After the 2015/2016 El Niño struck, Liu says, she and her collaborators realized that they’d been handed a rare opportunity to observe tropical-forest response to future-like conditions at a spatial scale not previously measurable. They looked at OCO-2 readings and discovered that the El Niño had caused marked changes. In a normal year, CO2 accumulates in tropical trees and soil like water filling a kitchen sink with the tap running. During the El Niño, the sink’s level rose rather than went down, as if a cosmic hand had shut the tap and unplugged the drain. The net result on tropical forests was as if humans beings had increased fossil fuel use by more than 25 percent for a year, releasing an extra 9.5 billion tons CO2 into the atmosphere.

OCO-2 ‘a powerful new tool for scientists’

OCO-2’s specialized orbiting camera offers the scientific community a powerful new tool. Previous research, says Liu, had treated tropical forests “as a box, as a single region.” But now they can peer inside the box at how various tropical jungles respond to year-to-year differences in the climate.

Three mechanisms together determine a forest’s impact on atmospheric CO2. Tree growth takes the gas in. The other two, decomposition and forest fires, give it off. Numerically, the net amount of CO2 soaked up by a patch of land is equal to the amount absorbed by tree growth minus the sum released by decomposition and fire.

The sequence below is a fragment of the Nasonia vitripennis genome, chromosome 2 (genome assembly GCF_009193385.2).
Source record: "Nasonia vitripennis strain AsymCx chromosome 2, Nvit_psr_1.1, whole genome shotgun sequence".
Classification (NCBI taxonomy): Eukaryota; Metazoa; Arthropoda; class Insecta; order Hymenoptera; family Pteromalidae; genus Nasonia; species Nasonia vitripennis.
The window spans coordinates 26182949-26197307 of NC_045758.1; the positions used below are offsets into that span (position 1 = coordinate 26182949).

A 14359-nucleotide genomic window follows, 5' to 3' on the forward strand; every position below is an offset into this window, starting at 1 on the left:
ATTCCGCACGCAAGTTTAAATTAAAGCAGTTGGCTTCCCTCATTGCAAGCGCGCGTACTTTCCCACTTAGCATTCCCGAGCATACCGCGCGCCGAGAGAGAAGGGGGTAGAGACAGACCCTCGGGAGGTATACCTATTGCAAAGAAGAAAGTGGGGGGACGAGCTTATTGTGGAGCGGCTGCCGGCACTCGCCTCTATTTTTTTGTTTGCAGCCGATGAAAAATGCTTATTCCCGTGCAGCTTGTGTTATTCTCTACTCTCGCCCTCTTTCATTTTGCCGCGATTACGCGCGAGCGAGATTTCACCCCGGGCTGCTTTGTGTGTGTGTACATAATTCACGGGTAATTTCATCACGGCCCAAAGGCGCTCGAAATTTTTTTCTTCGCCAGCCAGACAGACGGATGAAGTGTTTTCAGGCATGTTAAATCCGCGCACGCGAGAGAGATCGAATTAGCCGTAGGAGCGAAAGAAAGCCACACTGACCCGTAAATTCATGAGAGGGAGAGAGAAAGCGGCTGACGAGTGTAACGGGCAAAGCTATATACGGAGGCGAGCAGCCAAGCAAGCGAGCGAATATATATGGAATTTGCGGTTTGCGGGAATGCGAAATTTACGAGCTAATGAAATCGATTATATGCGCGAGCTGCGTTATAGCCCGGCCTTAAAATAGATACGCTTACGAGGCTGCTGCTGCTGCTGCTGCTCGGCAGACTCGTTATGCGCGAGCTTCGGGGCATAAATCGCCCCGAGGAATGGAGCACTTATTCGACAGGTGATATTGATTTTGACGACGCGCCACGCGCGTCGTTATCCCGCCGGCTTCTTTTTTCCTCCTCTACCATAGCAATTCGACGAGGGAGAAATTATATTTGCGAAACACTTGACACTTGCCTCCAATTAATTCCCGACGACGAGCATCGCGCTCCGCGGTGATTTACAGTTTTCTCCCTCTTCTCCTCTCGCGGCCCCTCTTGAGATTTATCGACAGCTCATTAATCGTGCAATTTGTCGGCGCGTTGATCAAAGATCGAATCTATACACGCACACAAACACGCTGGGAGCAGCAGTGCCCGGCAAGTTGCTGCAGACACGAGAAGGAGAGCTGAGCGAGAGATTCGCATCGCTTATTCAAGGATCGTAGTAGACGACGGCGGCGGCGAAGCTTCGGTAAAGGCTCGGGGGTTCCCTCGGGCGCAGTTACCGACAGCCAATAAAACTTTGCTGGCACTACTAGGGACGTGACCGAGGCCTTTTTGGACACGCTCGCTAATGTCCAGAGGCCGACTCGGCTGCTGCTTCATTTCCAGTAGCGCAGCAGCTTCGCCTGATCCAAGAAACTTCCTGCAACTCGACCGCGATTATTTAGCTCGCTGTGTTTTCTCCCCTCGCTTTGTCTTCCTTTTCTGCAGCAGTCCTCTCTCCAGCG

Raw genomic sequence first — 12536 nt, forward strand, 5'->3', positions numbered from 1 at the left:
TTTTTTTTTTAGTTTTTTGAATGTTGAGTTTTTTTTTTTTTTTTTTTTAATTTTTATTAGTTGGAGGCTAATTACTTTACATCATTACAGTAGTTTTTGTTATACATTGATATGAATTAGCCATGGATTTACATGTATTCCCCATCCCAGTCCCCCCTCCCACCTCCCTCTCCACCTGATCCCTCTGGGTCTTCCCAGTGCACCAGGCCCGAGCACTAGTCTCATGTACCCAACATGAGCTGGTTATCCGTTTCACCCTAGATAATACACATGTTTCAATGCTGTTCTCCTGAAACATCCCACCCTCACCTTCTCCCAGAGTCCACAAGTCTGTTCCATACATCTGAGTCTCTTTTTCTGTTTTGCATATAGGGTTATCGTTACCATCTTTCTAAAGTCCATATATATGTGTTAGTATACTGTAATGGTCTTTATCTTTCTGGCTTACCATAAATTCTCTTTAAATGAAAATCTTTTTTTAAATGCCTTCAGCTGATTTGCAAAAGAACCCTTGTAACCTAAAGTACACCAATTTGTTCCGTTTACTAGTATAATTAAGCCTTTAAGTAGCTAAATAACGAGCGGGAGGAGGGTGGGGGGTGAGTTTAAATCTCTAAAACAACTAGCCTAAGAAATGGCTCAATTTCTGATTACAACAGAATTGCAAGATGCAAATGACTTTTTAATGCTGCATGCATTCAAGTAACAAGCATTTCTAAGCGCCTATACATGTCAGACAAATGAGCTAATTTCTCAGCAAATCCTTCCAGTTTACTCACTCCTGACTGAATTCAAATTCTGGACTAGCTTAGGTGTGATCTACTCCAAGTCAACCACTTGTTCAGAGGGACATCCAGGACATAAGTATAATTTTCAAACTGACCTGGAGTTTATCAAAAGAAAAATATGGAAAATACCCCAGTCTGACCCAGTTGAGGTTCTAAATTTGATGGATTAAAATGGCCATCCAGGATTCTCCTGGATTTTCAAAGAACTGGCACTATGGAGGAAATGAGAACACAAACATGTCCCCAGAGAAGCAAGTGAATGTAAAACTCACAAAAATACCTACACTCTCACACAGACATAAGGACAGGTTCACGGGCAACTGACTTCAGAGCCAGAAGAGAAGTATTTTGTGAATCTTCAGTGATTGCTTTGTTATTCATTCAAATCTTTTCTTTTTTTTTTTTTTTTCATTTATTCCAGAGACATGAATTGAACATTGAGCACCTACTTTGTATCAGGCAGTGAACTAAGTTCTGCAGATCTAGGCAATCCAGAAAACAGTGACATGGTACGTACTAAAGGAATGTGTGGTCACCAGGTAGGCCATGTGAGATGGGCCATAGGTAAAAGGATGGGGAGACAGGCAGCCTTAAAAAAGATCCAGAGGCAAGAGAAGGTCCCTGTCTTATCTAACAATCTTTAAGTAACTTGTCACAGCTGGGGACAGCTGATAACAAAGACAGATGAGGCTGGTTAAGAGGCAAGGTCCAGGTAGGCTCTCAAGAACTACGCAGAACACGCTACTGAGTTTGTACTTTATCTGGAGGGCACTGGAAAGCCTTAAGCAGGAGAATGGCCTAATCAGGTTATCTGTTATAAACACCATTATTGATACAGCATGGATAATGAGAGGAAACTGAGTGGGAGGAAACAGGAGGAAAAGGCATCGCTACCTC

The research team determined plant growth by measuring the amount of light emitted in a specific wavelength given off by plants engaged in photosynthesis. OCO-2’s equipment had not been designed for this job, but fortuitously, scientists could coax it into gathering the needed information.

The researchers determined where fires had let off CO2 with data collected by NASA’s Terra satellite, a spacecraft that had been orbiting for nearly 20 years. It, too, had been designed for a different purpose: Its pollution detector measures near-ground levels of carbon monoxide, a sensitive indicator of fire. The scientists determined plant decomposition mathematically from the other measurements.

Because OCO-2 takes measurements with fine spatial resolution, the scientists discerned that tropical forests in South America, Africa, and Asia each accounted for about one-third of the extra CO2 added to the atmosphere. More importantly, they learned that the mechanisms that caused this change varied from forest to forest:

  • In the Amazon, nearly all of 4 billion extra tons of CO2 let off had come from weakened plant growth.
  • In Asia, fires released half of the extra CO2, probably from degraded peatland forests that had been drained and desiccated. And
  • In the Congo, where – in contrast to the Amazon and Asian forests – the El Niño did not hinder rainfall – most of the extra CO2 released had come from increased plant decay.

“Previous studies suggested a single dominant process determined the year-to-year variability in Earth carbon cycle,” says Liu. “That’s not supported.”

Colorado State’s Scott Denning says this conclusion is helping climate modelers with the crucial task of forecasting the behavior of tropical forests in coming decades. “If we don’t get the mechanisms right,” he said, “then we’ll make the wrong predictions.”

Daniel Grossman

Daniel Grossman

Daniel Grossman, Ph.D., is an award-winning freelance print journalist and radio and web producer with more than 20 years of experience. He earned his B.S. in physics and his Ph.D. in political science,...